When the Credit Transmission Mechanism Breaks…

We have an economy built around what Monetary Realism calls “inside money” or bank money.  That is, most of the money in our economy is deposits that exist as a result of bank loans (loans create deposits).  So it makes sense that the price of this money can have an enormous influence on the economy.  Outside of natural market forces and the demand for credit (which helps banks set the price of loans) the government can influence the cost of this money via monetary policy.  This is why the Fed’s operations are often seen as being so important.  When the Fed changes interest rates they are essentially changing the spread or the price at which banks can make their loans.  The Fed does this using “outside money” (money created outside the private sector) by changing the amount of reserves in the banking system or via alternative policies like QE.

I was rummaging through this morning’s data and noticed the depressed state of new home sales.  Now, I know there’s a supposed “housing recovery” going on at present, but the fact of the matter is that the data doesn’t actually support this view at all.  If anything, housing is still deeply depressed although it is coming off these very depressed lows.

But the more interesting thing to note is the broken credit transmission mechanism.  If you look at the 30 year mortgage rate closely you’ll notice a relatively steady inverse correlation between rates and new home sales.  That is, all the way up until about 2007.  Then, rates remain low and new home sales stay depressed.  The low rate transmission mechanism breaks.

Why does it matter?  This is exactly what we’d expect to see given the state of the balance sheet recession.  You see, demand for credit is very low because households are still recovering from the implosion in their balance sheets.  Instead of taking on more debt, households are paring back debt.  This is clear from yesterday’s NY Fed report on household credit trends.  And this is why monetary policy has been so broken in recent years.  The Fed can’t gain traction because their primary transmission mechanism is busted.  And the economy won’t feel quite right until this part of the monetary system starts working normally again….

Cullen Roche

Mr. Roche is the Founder of Orcam Financial Group, LLC. Orcam is a financial services firm offering research, private advisory, institutional consulting and educational services.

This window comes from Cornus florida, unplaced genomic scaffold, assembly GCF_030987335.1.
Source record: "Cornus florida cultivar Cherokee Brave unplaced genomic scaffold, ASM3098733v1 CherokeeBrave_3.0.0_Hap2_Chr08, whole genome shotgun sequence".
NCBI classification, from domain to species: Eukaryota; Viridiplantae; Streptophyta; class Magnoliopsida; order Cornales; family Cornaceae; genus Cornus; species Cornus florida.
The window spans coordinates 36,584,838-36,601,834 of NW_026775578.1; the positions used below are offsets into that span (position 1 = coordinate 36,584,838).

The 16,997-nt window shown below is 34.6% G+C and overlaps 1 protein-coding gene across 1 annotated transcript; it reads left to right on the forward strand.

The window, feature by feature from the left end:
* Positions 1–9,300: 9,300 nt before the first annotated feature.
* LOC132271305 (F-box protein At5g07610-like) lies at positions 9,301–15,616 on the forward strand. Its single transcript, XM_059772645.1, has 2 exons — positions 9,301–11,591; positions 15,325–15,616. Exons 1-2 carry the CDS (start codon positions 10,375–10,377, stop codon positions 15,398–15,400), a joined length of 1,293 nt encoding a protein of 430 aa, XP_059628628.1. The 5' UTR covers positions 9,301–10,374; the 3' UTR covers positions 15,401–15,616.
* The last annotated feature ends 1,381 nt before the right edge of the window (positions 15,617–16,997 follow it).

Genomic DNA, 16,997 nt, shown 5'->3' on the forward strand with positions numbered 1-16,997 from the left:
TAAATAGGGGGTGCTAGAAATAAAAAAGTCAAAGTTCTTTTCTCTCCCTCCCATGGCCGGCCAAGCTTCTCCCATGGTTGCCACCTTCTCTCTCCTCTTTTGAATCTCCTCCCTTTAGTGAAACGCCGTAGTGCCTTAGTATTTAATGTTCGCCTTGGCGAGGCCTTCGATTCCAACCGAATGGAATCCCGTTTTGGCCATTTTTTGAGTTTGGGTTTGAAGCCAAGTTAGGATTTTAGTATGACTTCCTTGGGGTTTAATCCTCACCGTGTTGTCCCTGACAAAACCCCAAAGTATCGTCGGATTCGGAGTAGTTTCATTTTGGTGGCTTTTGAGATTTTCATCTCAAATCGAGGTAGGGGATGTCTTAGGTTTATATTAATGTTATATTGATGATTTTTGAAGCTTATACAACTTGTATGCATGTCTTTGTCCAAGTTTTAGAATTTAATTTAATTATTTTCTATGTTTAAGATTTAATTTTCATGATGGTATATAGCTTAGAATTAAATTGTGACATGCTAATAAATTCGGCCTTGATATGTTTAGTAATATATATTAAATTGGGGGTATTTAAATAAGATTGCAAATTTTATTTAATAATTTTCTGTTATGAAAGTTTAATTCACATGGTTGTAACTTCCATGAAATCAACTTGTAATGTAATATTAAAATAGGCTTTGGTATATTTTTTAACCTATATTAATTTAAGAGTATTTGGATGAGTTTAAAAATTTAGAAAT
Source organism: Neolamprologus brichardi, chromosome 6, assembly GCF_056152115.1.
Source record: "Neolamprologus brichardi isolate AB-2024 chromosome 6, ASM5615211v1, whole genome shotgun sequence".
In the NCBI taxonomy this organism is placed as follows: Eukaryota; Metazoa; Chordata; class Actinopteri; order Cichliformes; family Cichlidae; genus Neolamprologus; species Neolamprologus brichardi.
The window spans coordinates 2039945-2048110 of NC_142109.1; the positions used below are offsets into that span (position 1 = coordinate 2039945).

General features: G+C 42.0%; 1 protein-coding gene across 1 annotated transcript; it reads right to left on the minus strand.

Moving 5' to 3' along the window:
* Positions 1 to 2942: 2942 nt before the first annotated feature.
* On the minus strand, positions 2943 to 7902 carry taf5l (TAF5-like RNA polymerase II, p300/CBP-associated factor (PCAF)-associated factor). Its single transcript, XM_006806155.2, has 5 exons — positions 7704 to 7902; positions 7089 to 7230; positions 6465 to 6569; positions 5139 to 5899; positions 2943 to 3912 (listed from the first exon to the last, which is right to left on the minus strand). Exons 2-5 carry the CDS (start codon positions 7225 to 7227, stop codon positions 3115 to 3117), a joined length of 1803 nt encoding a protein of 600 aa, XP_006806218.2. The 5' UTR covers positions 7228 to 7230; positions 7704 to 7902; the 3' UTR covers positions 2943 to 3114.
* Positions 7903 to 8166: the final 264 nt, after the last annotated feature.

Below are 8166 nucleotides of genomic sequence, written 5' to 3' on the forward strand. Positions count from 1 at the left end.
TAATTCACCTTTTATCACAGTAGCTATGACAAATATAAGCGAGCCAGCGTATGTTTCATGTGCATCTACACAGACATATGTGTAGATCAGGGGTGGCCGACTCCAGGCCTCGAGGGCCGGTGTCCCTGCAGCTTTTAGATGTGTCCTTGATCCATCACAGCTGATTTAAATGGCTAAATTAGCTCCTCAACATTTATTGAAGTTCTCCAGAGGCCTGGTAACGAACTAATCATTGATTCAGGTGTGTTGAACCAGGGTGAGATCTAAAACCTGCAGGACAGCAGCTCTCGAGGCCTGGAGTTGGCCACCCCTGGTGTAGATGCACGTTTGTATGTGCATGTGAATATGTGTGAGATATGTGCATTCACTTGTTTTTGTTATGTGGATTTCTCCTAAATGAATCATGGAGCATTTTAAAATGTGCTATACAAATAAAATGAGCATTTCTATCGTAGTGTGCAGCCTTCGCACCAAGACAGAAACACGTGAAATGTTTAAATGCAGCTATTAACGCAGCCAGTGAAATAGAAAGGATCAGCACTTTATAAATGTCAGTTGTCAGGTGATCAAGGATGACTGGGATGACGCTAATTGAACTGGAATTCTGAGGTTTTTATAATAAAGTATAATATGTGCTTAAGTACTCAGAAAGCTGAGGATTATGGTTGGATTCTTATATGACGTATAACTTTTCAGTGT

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Comments

  1. A question about ‘most of the money in our economy is deposits that exist as a result of bank loans (loans create deposits)’: the ‘most’ stipulates that there are other components. There ae persons and businesses who create deposits w/o having loaned the mone from elsewhere, since they own more than they owe. Is this per (actual) saldo quantifiable? I don’t get the simplyfing zero sum theory (one man’s debit is another one’s credit). Because this doesn’t take into account for instance term transformations and entitlements, no?

    Sorry if this is a stupid question – I am just a layman trying to get a bit better understanding about economics. And your pragcap project helped me in this already a lot, thank you for that.

    • When I say “other” forms of money I am primarily referring to outside money. That includes notes, coins and bank reserves. These forms of money are all provided by the govt. The private sector can create “money like” instruments in addition to inside money, but that gets much more complex and isn’t really relevant to this discussion. Mike has covered this at the MR site in some detail.

  2. Cullen, I agree with you about the broken credit transmission. And there is no doubt that households are cutting back spending and reluctant to take on debt. But isn’t there a another constraint too – namely the (understandable) reluctance of mortgage lenders to lend to higher risks? I don’t know about the US, but here in the UK we are seeing banks demanding large deposits and refusing to lend to anyone who hasn’t got a squeaky-clean credit score. The result is that although mortgage rates are low it is difficult to get a mortgage and therefore the housing market is depressed, house prices are falling – but rental prices are at an all-time high.

    • Hi Frances,

      Yes, that’s definitely an issue as well. Credit is obviously a two sided coin. The banks want to issue loans to creditworthy customers and those are increasingly difficult to find these days. Especially as credit standards have tightened.